15 Jul 2019

Taking a stand

Society is becoming politically polarised, creating echo chambers in a post truth world.

Tom Robinson, Global Head of Offer

Purpose, values, activism… more than campaign buzzwords, companies are expected to show their commitment to making a sustainable difference.

If there was ever such a thing as a status quo in the world, it is being seriously disrupted. Black swans are to be found in political uprising, technological revolution, economic uncertainty and significant environment concerns.

There is clear evidence that democracies are choosing to adopt nationalist protectionism over the benefits of collective responsibility. Both the how and why of movements such as Trumpism and Brexit are causes as well as symptoms.

We are building in significant systemic issues for the younger generation so, where are they? Not in the voting booth. We are seeing a generational decline in young voter turnout, despite the blip or ‘youthquake’ created by the result of Brexit, Jeremy Corbyn or Bernie Saunders.

Are they more or less concerned about environmental issues such as climate change or social issues of equality and justice? There is an argument that we are all becoming more aware, they’re just becoming aware earlier. They are naturally more exposed to these issues at an earlier age and are forming opinions on what needs to be done.

It’s not that they are less political, but they seem to be less engaged with formal politics, lacking trust and a sense of relevance in political institutions and parties. Nor are they less politically active, just choosing to participate in new forms of informal politics, often based around single issues, and using technology as a form of engagement.

They have inherited a world that has made them more technologically savvy and socially connected. They are starting to deal with the issues they face, using the tools that they know best.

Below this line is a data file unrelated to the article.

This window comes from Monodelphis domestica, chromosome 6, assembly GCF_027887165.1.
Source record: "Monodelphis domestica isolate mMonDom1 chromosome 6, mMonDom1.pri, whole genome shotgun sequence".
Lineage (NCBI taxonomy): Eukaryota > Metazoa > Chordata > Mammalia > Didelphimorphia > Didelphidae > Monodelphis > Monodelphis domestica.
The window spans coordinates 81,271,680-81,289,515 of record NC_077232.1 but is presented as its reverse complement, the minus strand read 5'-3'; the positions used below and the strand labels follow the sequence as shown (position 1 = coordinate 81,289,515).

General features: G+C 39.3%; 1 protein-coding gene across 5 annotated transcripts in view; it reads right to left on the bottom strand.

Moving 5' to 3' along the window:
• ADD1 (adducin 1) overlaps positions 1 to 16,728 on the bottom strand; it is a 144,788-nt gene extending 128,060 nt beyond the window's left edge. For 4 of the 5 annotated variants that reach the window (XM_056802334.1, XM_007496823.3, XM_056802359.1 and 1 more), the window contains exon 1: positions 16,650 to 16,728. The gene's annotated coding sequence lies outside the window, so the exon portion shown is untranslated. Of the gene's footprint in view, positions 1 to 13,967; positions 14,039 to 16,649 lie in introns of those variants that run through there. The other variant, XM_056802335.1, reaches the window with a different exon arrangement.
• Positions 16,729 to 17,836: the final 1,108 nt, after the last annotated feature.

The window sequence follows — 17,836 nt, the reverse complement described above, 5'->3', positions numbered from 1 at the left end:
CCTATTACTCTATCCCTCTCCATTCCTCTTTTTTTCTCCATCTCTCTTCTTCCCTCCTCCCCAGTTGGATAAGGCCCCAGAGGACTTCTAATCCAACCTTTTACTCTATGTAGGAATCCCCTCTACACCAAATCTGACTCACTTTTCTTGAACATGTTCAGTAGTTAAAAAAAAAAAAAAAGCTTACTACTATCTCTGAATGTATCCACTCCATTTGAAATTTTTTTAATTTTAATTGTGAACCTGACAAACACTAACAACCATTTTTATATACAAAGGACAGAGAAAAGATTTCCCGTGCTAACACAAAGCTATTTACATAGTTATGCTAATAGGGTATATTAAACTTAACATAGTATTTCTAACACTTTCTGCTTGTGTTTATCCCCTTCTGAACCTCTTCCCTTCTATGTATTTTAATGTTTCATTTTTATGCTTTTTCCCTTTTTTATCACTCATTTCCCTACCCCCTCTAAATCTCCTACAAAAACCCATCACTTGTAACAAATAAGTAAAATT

ONLINE ACTIVISM 

The young have always had a powerful role to play in social change. What has increased exponentially is technological development and their exposure to it, initially through the role of traditional media and now in their active use of social media. You can see its rise through the Civil Rights Movement, the Vietnam War Protests, Tiananmen Square and the Arab Spring.

Young activists are willing to take the lead, publicly championing causes and creating change. Emma Gonzalez, David Hogg and other survivors of the Marjory Stoneman shooting in Parkland are behind March for our Lives. Malala Yousafzia has become the voice of female education. Greta Thunberg is rapidly doing likewise for climate change. Eight-year old Bana Alabed used Twitter as a vehicle to highlight the horrors occurring in Aleppo, Syria.

Hashtag activism has been created and now being used globally. #MeToo, #Blacklivesmatter and #jesuischarlie are powerful examples of broadening public consciousness of issues or events. 

Alexandria Ocasio-Cortez, the newly elected congresswoman for NY-14, at the venerable age of 29, is taking on the US establishment from the inside out and running social media rings around her opponents. She is not there to conform and become part of the fabric, “Moderates are more naive than the visionaries if they think tinkering around the edges will solve systemic problems in our democracy and economy. It’s time to rewrite the social contract, not manage decline.” She is there to create change.

POLITICAL CONSUMERISM 

People increasingly want companies to take a stand on environmental and social issues. There is a multitude of studies that consistently find that approximately two thirds of consumers, rising in the younger generation, are making purchasing decisions based on a company’s approach to issues such as environmental impact or supply chain management. Sustainable products no longer sit on a separate aisle but now form a central part of a company’s portfolio strategy and they are benefiting from it. For example, Unilever’s purpose driven brands (think Lipton, Dove, Sunlight, Pukka etc) are growing 50% faster than the rest of the portfolio and providing 60% of the company’s profits.